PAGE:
For more information and details about creating PIP files format, see the S60 Platform: Implementing OTA Application Delivery and Protection white paper posted on Forum Nokia.
In order to apply OMA DRM 1.0, you'll need to use one of the delivery methods outlined in the OMA DRM specification. The simplest way to do this is to create a mobile web page.
The following MIME types are defined for OMA DRM; you will need to configure them into your web server to ensure that OMA DRM protected files will be recognized by the mobile phone after they are downloaded.
application/vnd.oma.drm.rights+xml .dr application/vnd.oma.drm.rights+wbxml .drc application/vnd.oma.drm.content .dcf application/vnd.oma.drm.message .dm application/vnd.oma.drm.dd+xml .dd
application/vnd.oma.drm.message .dm is the only MIME type specifically required for OMA DRM Forward Lock 1.0.
Additionally, you'll need to set the following MIME types in order to support .pip and .sis file types:
application/x-pip pip x-epoc/x-sisx-app sis x-epoc/x-sisx-app sisx
To learn more about setting MIME types on your web server, see the following online documentation:
In this section, I'll describe the process of using the Nokia Mobile Internet Toolkit (version 4.1) to apply OMA DRM Forward Lock 1.0 to a .pip file.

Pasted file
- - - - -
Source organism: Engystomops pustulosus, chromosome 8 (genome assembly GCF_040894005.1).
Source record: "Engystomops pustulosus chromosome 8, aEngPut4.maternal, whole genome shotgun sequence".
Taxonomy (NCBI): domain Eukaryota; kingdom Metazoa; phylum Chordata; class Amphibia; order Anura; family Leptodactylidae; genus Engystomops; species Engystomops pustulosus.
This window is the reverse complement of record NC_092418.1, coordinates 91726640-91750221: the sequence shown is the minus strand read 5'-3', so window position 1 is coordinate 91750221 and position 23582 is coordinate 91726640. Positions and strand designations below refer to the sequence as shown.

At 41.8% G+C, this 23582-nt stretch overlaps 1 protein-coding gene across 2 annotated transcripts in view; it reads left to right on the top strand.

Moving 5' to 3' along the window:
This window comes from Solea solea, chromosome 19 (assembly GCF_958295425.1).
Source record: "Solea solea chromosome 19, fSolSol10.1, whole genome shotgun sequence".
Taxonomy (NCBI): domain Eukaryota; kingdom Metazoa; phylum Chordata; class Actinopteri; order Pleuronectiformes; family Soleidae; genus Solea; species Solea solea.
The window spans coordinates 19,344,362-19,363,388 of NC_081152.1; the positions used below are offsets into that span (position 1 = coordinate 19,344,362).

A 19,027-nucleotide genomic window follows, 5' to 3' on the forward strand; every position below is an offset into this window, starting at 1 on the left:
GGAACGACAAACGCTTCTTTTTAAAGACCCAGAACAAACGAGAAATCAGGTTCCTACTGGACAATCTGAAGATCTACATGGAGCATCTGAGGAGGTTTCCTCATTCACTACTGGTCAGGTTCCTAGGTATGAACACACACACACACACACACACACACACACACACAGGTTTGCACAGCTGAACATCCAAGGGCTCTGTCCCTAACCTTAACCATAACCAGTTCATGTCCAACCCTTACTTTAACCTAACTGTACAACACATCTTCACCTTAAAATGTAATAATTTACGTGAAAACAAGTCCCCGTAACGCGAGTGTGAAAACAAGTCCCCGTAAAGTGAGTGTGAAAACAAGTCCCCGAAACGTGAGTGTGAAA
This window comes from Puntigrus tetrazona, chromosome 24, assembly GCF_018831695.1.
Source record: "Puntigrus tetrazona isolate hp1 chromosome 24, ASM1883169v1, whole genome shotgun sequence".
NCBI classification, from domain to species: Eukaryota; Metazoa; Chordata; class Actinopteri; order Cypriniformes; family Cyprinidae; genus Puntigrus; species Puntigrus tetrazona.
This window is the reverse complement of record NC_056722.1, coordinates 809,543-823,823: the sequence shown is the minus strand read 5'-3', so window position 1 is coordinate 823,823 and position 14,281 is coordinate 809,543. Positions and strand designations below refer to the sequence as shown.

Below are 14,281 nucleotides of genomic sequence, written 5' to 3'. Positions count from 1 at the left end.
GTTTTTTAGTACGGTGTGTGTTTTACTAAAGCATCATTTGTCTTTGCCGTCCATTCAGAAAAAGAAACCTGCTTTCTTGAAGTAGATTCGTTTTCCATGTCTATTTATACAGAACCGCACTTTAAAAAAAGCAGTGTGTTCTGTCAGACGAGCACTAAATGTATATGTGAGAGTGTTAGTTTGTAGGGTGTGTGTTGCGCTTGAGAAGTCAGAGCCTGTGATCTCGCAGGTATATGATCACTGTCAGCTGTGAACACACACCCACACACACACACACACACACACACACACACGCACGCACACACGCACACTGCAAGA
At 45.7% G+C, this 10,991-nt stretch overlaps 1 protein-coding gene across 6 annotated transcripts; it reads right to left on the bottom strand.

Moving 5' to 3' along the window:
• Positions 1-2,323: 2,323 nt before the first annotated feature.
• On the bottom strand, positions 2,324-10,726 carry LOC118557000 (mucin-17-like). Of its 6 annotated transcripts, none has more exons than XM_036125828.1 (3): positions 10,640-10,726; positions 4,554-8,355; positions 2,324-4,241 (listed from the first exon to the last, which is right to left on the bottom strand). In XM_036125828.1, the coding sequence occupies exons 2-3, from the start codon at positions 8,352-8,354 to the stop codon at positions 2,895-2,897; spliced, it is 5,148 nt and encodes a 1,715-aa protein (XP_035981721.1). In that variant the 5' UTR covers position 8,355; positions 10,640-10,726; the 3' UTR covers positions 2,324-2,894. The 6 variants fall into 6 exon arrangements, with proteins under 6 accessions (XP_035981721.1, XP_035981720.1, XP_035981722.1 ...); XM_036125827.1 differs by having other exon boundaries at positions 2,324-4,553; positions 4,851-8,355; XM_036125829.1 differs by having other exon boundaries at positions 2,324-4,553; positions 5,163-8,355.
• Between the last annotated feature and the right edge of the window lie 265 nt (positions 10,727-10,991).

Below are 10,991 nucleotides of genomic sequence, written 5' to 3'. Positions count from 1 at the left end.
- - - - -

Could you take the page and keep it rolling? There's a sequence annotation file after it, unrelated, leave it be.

Describing the details for every option is outside the scope of this article, but if you have questions, you can refer to the Nokia Mobile Internet Toolkit 4.1 User Guide. The user guide contains a great deal of information to help you learn more about all the capabilities and features of the toolkit.
Follow the steps below to apply the OMA DRM 1.0 Forward Lock:
After making these changes, the DRM definition window should look similar to the screenshot shown below (see Figure 3).
At this point, you've created a DRM message file that is ready for deployment. The next step involves uploading it to your web server so that it is available to be downloaded and installed on your mobile device.
Note: The digital rights protection will only be applied once a user downloads the test.dm file from the mobile website and installs it on the device.
To test the protected PIP package (the content contained in the .pip file) you can follow the step-by-step instructions outlined in a previous article Developer Center article I authored, titled: How to protect Flash Lite content with OMA DRM 1.0. Use the steps provided and adapt them to test your mobile content.
In order to test the protection, you must first upload your test.pip file and generate the test.dm file using the Nokia Mobile Internet Toolkit as described in the previous section.
Search for specific topics in the Forum Nokia Library to get more details about specific tasks and help with troubleshooting issues. The Forum Nokia Documentation page also contains a wealth of information to help you get started and answer any questions you may encounter.
Check out the Mobile and Devices Developer Center, where you'll find helpful articles and sample files to learn more about developing mobile applications. And be sure to visit the Flash Lite section of the Mobile and Devices Developer Center to learn more about programming strategies and techniques for delivering mobile content.
And if you haven't already, be sure to read the following related articles:
Creating a Flash Lite 2.0 navigation menu
This work is licensed under a Creative Commons Attribution-Noncommercial 3.0 Unported License.